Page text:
Daily VideoJuly 13, 2017
How media literacy helps students talk about fake news, bias and unreliable sources
Take a look at one or more of these short videos on media literacy. The full NewsHour piece is here.
- Media literacy can help make students and adults smarter media consumers, according to Michelle Ciulla Lipkin, executive director at the National Association for Media Literacy Education (NAMLE).
- The United States is in need of widespread media literacy education, given the vast amount of information individuals confront each day. Currently, we do not have nearly enough, stated Ciulla Lipkin.
- Teachers and librarians can help young people figure out which news sources are reliable, how to understand the role of bias in the media as well as our own personal biases through media literacy.
- The term “fake news” has brought attention to the need for media literacy, however, the term is “incredibly limiting” said Ciulla Lipkin, because it simplifies a complex information ecosystem in often confusing ways.
- Students are ‘hypocrisy radars’ when it comes to adults use of mobile devices, often telling kids to put down their phones when they themselves are on them, Ciulla Lipkin said. Both adults and young people need to talk to each other about the their joys and concerns related to media and technology, she said.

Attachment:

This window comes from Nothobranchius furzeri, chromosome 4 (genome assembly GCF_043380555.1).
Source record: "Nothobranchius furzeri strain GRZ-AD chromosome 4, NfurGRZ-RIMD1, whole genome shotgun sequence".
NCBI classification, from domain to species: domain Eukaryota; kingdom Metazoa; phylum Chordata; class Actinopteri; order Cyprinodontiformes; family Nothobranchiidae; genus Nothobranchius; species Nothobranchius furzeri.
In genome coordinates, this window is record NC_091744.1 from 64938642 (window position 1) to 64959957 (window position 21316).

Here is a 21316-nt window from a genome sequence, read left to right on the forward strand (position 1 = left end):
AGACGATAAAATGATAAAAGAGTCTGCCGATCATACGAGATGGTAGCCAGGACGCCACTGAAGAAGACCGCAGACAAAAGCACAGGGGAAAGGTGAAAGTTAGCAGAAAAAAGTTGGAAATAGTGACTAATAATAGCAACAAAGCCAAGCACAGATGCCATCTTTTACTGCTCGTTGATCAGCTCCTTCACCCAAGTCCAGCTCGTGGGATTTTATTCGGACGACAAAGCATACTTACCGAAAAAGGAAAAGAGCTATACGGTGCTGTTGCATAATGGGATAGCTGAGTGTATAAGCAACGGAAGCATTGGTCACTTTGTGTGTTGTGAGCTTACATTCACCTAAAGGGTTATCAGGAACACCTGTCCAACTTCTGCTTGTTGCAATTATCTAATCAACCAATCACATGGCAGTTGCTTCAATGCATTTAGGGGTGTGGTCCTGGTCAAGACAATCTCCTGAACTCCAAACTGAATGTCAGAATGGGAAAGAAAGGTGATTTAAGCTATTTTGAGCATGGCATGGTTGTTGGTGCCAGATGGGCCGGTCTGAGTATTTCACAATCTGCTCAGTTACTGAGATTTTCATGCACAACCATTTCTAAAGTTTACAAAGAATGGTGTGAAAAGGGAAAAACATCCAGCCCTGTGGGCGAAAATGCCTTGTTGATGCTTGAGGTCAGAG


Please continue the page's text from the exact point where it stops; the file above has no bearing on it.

media: the means of communication, including the internet, broadcast, and publishing which are spread to a large group of people
media literacy: the ability to access, analyze, evaluate, create and act using all forms of communication (NAMLE’s definition)
- Essential question: What are ways media literacy can help combat fake news?
- How do you define the term ‘fake news?’
- What are some tips you find helpful when it comes to evaluating a news source?
- Do you feel students receive mixed messages from adults when it comes to technology? Explain your answer.
This Daily News Story was based on the PBS NewsHour piece ‘Real things teachers can do to combat fake news.‘ At the end of the story, Michelle Ciulla Lipkin says she often uses the 3 questions below with her students at Brooklyn College.
The charge: Use these questions to analyze today’s Daily News Story–yes, that’s right, the one you just read/watched. Share feedback with Extra at firstname.lastname@example.org and we will be sure to write back to you.
- What is missing from this message?
- How might different people interpret this message differently?
- Is this fact, opinion, or something else?
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